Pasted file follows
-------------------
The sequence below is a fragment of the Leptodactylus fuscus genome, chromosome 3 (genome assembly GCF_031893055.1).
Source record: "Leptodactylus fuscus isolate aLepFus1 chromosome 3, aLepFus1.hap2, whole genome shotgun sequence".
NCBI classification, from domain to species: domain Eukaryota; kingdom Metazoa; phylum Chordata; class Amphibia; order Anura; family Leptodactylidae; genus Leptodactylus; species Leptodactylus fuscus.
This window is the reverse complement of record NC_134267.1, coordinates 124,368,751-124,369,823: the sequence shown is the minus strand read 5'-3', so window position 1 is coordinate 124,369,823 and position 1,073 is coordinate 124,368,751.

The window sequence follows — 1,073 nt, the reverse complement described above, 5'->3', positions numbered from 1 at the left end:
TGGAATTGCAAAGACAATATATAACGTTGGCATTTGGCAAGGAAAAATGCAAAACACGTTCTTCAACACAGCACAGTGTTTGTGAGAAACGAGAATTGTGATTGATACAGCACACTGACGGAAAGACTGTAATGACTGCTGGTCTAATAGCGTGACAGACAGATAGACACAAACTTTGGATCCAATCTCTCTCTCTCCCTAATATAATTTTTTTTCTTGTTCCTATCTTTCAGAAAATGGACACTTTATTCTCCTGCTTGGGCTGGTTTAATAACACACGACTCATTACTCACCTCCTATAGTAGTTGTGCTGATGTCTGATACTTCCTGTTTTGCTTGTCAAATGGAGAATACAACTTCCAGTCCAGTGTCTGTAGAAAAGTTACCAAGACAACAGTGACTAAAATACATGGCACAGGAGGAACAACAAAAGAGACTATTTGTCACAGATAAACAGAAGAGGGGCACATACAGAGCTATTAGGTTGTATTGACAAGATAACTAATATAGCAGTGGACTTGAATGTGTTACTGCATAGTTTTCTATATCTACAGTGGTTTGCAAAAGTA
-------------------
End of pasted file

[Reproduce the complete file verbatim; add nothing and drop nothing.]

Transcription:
The sequence below is a fragment of the Leptodactylus fuscus genome, chromosome 3 (genome assembly GCF_031893055.1).
Source record: "Leptodactylus fuscus isolate aLepFus1 chromosome 3, aLepFus1.hap2, whole genome shotgun sequence".
NCBI classification, from domain to species: domain Eukaryota; kingdom Metazoa; phylum Chordata; class Amphibia; order Anura; family Leptodactylidae; genus Leptodactylus; species Leptodactylus fuscus.
This window is the reverse complement of record NC_134267.1, coordinates 124,368,751-124,369,823: the sequence shown is the minus strand read 5'-3', so window position 1 is coordinate 124,369,823 and position 1,073 is coordinate 124,368,751.

The window sequence follows — 1,073 nt, the reverse complement described above, 5'->3', positions numbered from 1 at the left end:
TGGAATTGCAAAGACAATATATAACGTTGGCATTTGGCAAGGAAAAATGCAAAACACGTTCTTCAACACAGCACAGTGTTTGTGAGAAACGAGAATTGTGATTGATACAGCACACTGACGGAAAGACTGTAATGACTGCTGGTCTAATAGCGTGACAGACAGATAGACACAAACTTTGGATCCAATCTCTCTCTCTCCCTAATATAATTTTTTTTCTTGTTCCTATCTTTCAGAAAATGGACACTTTATTCTCCTGCTTGGGCTGGTTTAATAACACACGACTCATTACTCACCTCCTATAGTAGTTGTGCTGATGTCTGATACTTCCTGTTTTGCTTGTCAAATGGAGAATACAACTTCCAGTCCAGTGTCTGTAGAAAAGTTACCAAGACAACAGTGACTAAAATACATGGCACAGGAGGAACAACAAAAGAGACTATTTGTCACAGATAAACAGAAGAGGGGCACATACAGAGCTATTAGGTTGTATTGACAAGATAACTAATATAGCAGTGGACTTGAATGTGTTACTGCATAGTTTTCTATATCTACAGTGGTTTGCAAAAGTA